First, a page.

Game Design Topic: How to signal strategy to players with Sign Posts

Game Design Topic: How to signal strategy to players with Sign Posts

When you design a game, people will judge it by their first play of it. If that first play goes poorly or if they feel lost, they might never want to play again. So part of our job as a game designer is to signal to a player how to play the game well enough to not feel lost, and to have fun.

Game Design: Sign Posts

There are plenty of ways to suggest to players how they should be playing. Potentially the most important of them is the sign post.

What are sign posts?

A sign post, in game design terminology, is a part of a game that suggests one of the strategies in that game. The term was coined by Magic: The Gathering Designers who started putting powerful build-around-me cards into every set to instruct players what the archetypes of that set are (for drafting purposes). This solves many of their problems: inexperienced players can figure out a strategy while playing the game, whereas before, they would need to look through the hundreds of cards in the set in order to figure out what the powerful synergies were. Additionally, the sign post card is multicolor, and that tells the drafter what colors that strategy exists in.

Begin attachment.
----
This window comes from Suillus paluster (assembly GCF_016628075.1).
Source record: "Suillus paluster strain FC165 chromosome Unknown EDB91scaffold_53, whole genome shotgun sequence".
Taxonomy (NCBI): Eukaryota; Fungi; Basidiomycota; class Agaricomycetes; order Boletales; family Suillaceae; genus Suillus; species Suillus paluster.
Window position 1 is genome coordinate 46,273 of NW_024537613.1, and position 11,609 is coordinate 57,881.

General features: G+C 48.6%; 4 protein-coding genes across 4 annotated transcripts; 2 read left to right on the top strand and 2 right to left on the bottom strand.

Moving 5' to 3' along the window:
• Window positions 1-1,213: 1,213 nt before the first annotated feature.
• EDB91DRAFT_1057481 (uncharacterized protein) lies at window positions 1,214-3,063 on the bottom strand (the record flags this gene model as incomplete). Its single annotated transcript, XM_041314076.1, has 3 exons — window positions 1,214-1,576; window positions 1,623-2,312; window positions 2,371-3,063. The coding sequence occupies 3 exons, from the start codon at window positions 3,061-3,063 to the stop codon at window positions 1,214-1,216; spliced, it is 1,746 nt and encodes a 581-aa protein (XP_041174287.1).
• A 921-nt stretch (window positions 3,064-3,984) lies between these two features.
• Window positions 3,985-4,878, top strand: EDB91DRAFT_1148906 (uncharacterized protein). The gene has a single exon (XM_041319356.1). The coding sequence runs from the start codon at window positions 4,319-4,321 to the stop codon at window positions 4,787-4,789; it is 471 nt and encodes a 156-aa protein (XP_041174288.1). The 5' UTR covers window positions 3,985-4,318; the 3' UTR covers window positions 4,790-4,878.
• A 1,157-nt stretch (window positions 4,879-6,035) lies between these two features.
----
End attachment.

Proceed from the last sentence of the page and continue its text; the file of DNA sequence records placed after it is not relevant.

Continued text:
In Throne of Eldraine, the archetype in blue and white is based around controlling many artifacts and enchantments. The card above, ShineChaser, is super powerful if you have an artifact and enchantment, but underwhelming if you have neither. It tells the drafter if they want to draft blue and white in this set, they need to be playing artifacts and enchantments if they want to take advantage of the powerful synergies in those colors.

Many games use sign posts. In Ascension, one obvious sign post is the Runic Lycanthrope. This card suggests to you that if you get as many Lifebound heroes as you can, they will reward you with synergies like this one. Even a player unfamiliar with the cards in the game will have some faith that collecting as many Lifebound heroes as possible will probably be a fruitful strategy.

Any game with multiple strategies should consider having sign posts.

What do sign posts look like?

A sign post can take many different forms:

  • Cards that reference a synergy needed to carry out a strategy.
  • Asymmetrical character powers.
  • Unlockable worker placement spaces.
  • Cards with matching flavor (ie, if a card synergies with another card, naming one card “the Watchmaker”, and another card “the Broken Pocketwatch”).
  • Achievements or milestones that force a player down a specific strategic path to achieve.